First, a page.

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Commander is a military rank which is also sometimes used as a military title depending on the individual customs of a given military service. Commander is also used as a rank or title in some organizations outside of the military, particularly in police and law enforcement.
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Colonel (IPA: /ˈkɜrnəl/) is a military rank of a commissioned officer, with corresponding ranks existing in almost every country in the world.
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Lieutenant-Colonel is a British rank used in several Commonwealth countries superior to Major and subordinate to Colonel. The comparable naval rank is Commander and the comparable rank in many Commonwealth air forces is Wing Commander.
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As a means of recording the passage of time, the 16th century was that century which lasted from 1501 through 1600.

See also: 16th century in literature

Events

1500s

  • 1500s: Mississippian culture disappears.

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The 19th Century (also written XIX century) lasted from 1801 through 1900 in the Gregorian calendar. It is often referred to as the "1800s.
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American Civil War (1861–1865) was a major war between the United States (the "Union") and eleven Southern slave states which declared that they had a right to secession and formed the Confederate States of America, led by President Jefferson Davis.
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Stepping stones can mean:-
  • Stones placed across a shallow river so people can step from each to the next and so cross the river without getting their feet wet.
  • Figurative derived meanings: see island hopping.

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battalion is a military unit of around 500-1000 men usually consisting of between two and six companies and typically commanded by a Lieutenant Colonel. Several battalions are grouped to form a regiment or a brigade.
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Joshua Lawrence Chamberlain (September 8, 1828 – February 24, 1914) was a college professor from Maine who volunteered to join the Union Army without the benefit of any formal military education, and became a highly respected and decorated Union officer during the American
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In the U.K. and U.S. military, brevet referred to a warrant authorizing a commissioned officer to hold a higher rank temporarily, but usually without receiving the pay of that higher rank.
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George Armstrong Custer (December 5, 1839 – June 25, 1876) was a United States Army cavalry commander in the American Civil War and the Indian Wars. Promoted at an early age to a temporary war-time rank of Major General, and later made a permanent Lt.
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The Regular Army is a name given to the permanent force of a country's army that is maintained during peacetime.

Countries that use the term include:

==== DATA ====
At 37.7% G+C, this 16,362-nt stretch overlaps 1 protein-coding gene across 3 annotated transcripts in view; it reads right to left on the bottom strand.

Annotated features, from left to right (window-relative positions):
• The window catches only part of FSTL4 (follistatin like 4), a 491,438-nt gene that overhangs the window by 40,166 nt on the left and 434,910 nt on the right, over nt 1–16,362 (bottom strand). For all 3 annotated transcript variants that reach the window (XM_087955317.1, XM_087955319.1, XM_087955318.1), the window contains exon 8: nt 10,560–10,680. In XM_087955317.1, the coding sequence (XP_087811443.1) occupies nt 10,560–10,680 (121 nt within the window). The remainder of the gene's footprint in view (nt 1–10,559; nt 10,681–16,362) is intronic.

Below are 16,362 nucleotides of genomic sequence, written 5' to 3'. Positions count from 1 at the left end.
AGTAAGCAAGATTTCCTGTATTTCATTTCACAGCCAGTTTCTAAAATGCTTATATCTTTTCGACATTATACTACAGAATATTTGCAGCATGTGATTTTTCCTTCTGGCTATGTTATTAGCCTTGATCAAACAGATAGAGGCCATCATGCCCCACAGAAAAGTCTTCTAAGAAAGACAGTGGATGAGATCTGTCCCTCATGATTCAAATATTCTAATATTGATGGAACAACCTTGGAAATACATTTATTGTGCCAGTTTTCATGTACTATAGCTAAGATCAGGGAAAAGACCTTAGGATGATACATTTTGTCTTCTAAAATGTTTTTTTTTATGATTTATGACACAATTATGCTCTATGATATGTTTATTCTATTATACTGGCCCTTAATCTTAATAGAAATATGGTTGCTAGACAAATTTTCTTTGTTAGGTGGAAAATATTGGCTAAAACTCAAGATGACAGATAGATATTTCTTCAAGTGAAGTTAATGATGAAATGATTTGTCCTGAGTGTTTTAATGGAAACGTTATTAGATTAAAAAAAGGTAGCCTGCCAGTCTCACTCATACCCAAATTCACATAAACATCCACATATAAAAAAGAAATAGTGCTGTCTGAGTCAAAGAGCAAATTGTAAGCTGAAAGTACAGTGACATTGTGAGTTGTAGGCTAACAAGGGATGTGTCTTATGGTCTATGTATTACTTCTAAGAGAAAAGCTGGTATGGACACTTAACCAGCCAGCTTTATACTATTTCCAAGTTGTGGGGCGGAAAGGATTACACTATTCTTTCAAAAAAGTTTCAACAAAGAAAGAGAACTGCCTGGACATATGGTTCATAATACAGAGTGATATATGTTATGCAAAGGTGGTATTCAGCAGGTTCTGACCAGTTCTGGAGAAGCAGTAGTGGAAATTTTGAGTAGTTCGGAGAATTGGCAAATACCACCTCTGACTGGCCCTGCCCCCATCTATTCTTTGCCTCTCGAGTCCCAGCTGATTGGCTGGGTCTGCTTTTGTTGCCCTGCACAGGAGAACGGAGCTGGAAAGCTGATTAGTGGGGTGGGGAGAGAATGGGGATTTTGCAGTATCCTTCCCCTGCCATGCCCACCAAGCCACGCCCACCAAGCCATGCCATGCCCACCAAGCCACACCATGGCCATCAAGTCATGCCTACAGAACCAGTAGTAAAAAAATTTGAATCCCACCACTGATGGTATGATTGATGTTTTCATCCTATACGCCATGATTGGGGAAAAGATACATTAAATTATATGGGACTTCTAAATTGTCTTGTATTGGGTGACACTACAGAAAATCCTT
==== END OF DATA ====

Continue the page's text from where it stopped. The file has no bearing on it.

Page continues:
• Australian Army
  • Indian Army
  • New Zealand Army
  • British Army (United Kingdom)
  • United States Army

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For the 17th century Cromwellian regime see Rule of the Major-Generals

Major General or Major-General is a military rank used in many countries. It is derived from the older rank of Sergeant Major General.
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twentieth century of the Common Era began on January 1, 1901 and ended on December 31, 2000, according to the Gregorian calendar. Some historians consider the era from about 1914 to 1991 to be the Short Twentieth Century.
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Allied powers:
 Soviet Union
 United States
 United Kingdom
 China
 France
...et al. Axis powers:
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 Italy
...et al.
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The Army of the United States is the official name for the conscription (U.S. term: draft) force of the United States Army that may be raised at the discretion of the United States Congress in the event of
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battalion is a military unit of around 500-1000 men usually consisting of between two and six companies and typically commanded by a Lieutenant Colonel. Several battalions are grouped to form a regiment or a brigade.
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A Sergeant Major is a rank or appointment in many militaries around the world. In the United States, there are various degrees of Sergeant Major (Command SGM, Sergeant Major of the Army), but they are
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A non-commissioned officer (sometimes noncommissioned officer), also known as an NCO or Noncom, is an enlisted member of an armed force who has been given authority by a commissioned officer.
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brigade is a military unit that is typically composed of two to five regiments or battalions, depending on the era and nationality of a given army. Usually, a brigade is a sub-component of a division, a larger unit consisting of two or more brigades; however, some brigades are
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task force (TF) is a temporary unit or formation established to work on a single defined task or activity. Originally introduced by the United States Navy, the term has now caught on for general usage and is a standard part of NATO terminology.
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While executive officer literally refers to a person responsible for the performance of duties involved in running an organization, the exact meaning of